On 13th March, 1941, 236 Luftwaffe bombers attacked targets in the Clydebank area.
These included the shipyards, Dalnottar tank farm and large factories which were involved in making munitions, such as Singer's Sewing Machine factory.
On 14th March, 1941, 203 bombers returned. This time they also attacked targets in the Glasgow area where there were shipyards and the important aero engine factory, Rolls Royce, in Hillington Industrial Estate.
During two devastating Luftwaffe air raids in 1941, the town of Clydebank in Scotland was largely destroyed. Over two nights, the 13th and 14th of March, the town suffered the worst destruction and civilian loss of life in all of Scotland. 528 people died, 617 people were seriously injured, and hundreds more were injured by blast debris.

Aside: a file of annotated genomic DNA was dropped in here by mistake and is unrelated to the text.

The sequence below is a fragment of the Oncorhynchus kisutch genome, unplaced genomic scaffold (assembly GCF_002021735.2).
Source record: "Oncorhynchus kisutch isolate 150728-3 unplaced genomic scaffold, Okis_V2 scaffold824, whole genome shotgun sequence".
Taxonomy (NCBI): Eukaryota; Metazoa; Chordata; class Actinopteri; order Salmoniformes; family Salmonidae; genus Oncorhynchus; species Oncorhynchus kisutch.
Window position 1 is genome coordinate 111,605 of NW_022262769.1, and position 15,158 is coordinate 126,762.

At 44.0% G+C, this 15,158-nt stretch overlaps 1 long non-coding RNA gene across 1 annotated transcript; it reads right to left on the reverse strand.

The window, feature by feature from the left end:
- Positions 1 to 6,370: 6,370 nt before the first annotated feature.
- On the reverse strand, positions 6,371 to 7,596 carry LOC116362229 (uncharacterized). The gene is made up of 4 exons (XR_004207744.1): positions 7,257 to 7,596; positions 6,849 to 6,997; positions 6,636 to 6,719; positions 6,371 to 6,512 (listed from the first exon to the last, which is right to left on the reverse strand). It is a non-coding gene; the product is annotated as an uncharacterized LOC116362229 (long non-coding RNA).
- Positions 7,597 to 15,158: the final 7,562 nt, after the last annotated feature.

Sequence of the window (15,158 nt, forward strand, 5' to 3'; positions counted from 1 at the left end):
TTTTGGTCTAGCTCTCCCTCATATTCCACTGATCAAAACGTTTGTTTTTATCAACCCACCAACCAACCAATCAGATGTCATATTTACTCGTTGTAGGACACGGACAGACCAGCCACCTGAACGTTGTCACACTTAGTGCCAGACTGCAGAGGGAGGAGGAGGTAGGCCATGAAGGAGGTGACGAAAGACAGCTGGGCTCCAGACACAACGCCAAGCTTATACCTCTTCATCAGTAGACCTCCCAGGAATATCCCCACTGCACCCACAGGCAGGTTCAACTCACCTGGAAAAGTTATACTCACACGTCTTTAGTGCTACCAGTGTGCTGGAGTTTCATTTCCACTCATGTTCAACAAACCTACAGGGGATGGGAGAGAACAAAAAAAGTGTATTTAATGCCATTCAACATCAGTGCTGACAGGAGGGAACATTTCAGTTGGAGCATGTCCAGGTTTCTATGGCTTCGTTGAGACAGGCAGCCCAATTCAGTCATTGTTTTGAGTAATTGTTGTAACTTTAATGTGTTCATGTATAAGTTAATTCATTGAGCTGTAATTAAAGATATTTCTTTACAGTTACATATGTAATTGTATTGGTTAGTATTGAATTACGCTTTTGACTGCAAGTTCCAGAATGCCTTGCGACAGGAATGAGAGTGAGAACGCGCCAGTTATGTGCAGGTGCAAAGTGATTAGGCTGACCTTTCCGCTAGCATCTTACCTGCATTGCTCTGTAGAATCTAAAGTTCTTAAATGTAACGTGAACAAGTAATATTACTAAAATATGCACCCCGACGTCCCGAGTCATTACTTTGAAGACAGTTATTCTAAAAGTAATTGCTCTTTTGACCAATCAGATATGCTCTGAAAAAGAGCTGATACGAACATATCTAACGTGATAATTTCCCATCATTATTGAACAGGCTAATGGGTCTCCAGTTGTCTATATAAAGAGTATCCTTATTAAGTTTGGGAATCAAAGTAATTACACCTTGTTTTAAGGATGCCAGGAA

Out of approximately 12,000 houses, only seven remained undamaged — with 4,000 completely destroyed and 4,500 severely damaged. Over 35,000 people were made homeless.
Clydebank's production of ships and munitions for the Allies made it a target (similar to the Barrow Blitz). A total of 439 bombers dropped over 1,000 bombs. RAF fighters managed to shoot down two aircraft during the raid, but none were brought down by anti-aircraft fire.
A war memorial is dedicated to the crew of a Polish destroyer, ORP Piorun, which helped defend the town from the docks of the John Brown & Company shipyard. It is located directly opposite from the Town Hall, which has itself a shrine dedicated to those in Clydebank who died during World War I and World War II. Another war memorial can be found on Graham Avenue.
Picture Gallery of Clydebank Blitz